2679+{
2680+.RS
2681+.IP socket_type 20
2682+= stream
2683+.IP protocol
2684+= tcp
2685+.IP wait
2686+= no
2687+.IP user
2688+= root
2689+.IP server
2690+= /usr/etc/in.rlogind
2691+.IP instances
2692+= UNLIMITED
2693+.RE
2694+}
2695+
2696+#
2697+# Note 1: the instances attribute overrides the default
2698+# Note 2: the log_on_success flags are augmented
2699+#
2700+service shell
2701+{
2702+.RS
2703+.IP socket_type 20
2704+= stream
2705+.IP wait
2706+= no
2707+.IP user
2708+= root
2709+.IP instances
2710+= UNLIMITED
2711+.IP server
2712+= /usr/etc/in.rshd
2713+.IP log_on_success
2714++= HOST
2715+.RE
2716+}
2717+
2718+service ftp
2719+{
2720+.RS
2721+.IP socket_type 20
2722+= stream
2723+.IP wait
2724+= no
2725+.IP nice
2726+= 10
2727+.IP user
2728+= root
2729+.IP server
2730+= /usr/etc/in.ftpd
2731+.IP server_args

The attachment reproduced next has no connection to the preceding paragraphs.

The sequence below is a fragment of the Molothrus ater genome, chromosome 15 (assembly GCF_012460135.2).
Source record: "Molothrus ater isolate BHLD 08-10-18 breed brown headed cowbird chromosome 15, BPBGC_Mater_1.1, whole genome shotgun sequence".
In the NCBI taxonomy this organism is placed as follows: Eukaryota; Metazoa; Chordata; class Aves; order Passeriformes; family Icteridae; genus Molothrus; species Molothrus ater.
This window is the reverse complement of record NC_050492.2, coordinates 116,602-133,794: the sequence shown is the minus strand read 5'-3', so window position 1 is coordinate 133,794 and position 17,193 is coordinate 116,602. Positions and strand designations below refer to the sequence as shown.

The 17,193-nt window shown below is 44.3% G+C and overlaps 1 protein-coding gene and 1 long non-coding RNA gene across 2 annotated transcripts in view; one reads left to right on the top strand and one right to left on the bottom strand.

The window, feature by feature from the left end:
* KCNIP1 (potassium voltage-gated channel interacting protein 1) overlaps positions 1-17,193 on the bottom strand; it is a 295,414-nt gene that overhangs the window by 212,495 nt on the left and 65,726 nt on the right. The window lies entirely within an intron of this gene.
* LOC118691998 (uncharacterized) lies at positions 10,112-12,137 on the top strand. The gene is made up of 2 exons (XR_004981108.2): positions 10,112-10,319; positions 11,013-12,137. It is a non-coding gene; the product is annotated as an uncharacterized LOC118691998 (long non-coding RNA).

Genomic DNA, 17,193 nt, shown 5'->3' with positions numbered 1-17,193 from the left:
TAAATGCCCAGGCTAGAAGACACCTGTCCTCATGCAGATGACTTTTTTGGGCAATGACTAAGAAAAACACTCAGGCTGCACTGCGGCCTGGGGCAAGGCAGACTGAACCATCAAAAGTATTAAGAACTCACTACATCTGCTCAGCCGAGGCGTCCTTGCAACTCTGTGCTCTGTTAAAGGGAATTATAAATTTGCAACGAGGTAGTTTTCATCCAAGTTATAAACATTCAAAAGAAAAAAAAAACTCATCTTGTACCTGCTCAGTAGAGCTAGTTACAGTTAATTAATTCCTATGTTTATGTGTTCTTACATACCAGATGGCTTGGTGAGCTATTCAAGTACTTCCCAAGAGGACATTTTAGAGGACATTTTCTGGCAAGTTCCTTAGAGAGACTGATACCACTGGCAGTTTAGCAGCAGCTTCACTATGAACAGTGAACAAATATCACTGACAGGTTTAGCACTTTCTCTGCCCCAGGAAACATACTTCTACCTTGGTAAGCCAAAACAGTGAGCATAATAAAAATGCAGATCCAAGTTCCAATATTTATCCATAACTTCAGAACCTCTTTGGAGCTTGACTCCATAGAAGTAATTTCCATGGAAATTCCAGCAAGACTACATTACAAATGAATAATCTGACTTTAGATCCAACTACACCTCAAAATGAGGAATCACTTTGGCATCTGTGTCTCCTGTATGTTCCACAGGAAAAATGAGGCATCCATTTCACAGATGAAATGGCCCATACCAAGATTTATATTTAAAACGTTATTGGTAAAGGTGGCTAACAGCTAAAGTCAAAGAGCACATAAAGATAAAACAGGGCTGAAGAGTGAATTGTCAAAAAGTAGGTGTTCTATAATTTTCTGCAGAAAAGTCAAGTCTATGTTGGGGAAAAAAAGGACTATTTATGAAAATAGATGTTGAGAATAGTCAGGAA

2732+= -l
2733+.IP instances
2734+= 4
2735+.IP log_on_success
2736++= DURATION HOST USERID
2737+.IP access_times
2738+= 2:00-9:00 12:00-24:00
2739+.RE
2740+}
2741+
2742+# Limit telnet sessions to 8 Mbytes of memory and a total
2743+# 20 CPU seconds for child processes.
2744+service telnet
2745+{
2746+.RS
2747+.IP socket_type 20
2748+= stream
2749+.IP wait
2750+= no
2751+.IP nice
2752+= 10
2753+.IP user
2754+= root
2755+.IP server
2756+= /usr/etc/in.telnetd
2757+.IP rlimit_as
2758+= 8M
2759+.IP rlimit_cpu
2760+= 20
2761+.RE
2762+}
2763+
2764+#
2765+# This entry and the next one specify internal services. Since
2766+# this is the same service using a different socket type, the
2767+# id attribute is used to uniquely identify each entry
2768+#
2769+service echo
2770+{
2771+.RS
2772+.IP id 20
2773+= echo-stream
2774+.IP type
2775+= INTERNAL
2776+.IP socket_type
2777+= stream
2778+.IP user
2779+= root
2780+.IP wait
2781+= no
2782+.RE
2783+}
2784+
2785+service echo
2786+{
2787+.RS
2788+.IP id 20
2789+= echo-dgram
2790+.IP type
2791+= INTERNAL
2792+.IP socket_type
2793+= dgram
2794+.IP user
2795+= root
2796+.IP wait
2797+= no
2798+.RE
2799+}
2800+
2801+#
2802+# Sample RPC service
2803+#
2804+service rstatd
2805+{
2806+.RS
2807+.IP type 20
2808+= RPC
2809+.IP socket_type
2810+= dgram
2811+.IP protocol
2812+= udp
2813+.IP server
2814+= /usr/etc/rpc.rstatd
2815+.IP wait
2816+= yes
2817+.IP user
2818+= root
2819+.IP rpc_version
2820+= 2-4
2821+.IP env
2822+= LD_LIBRARY_PATH=/etc/securelib
2823+.RE
2824+}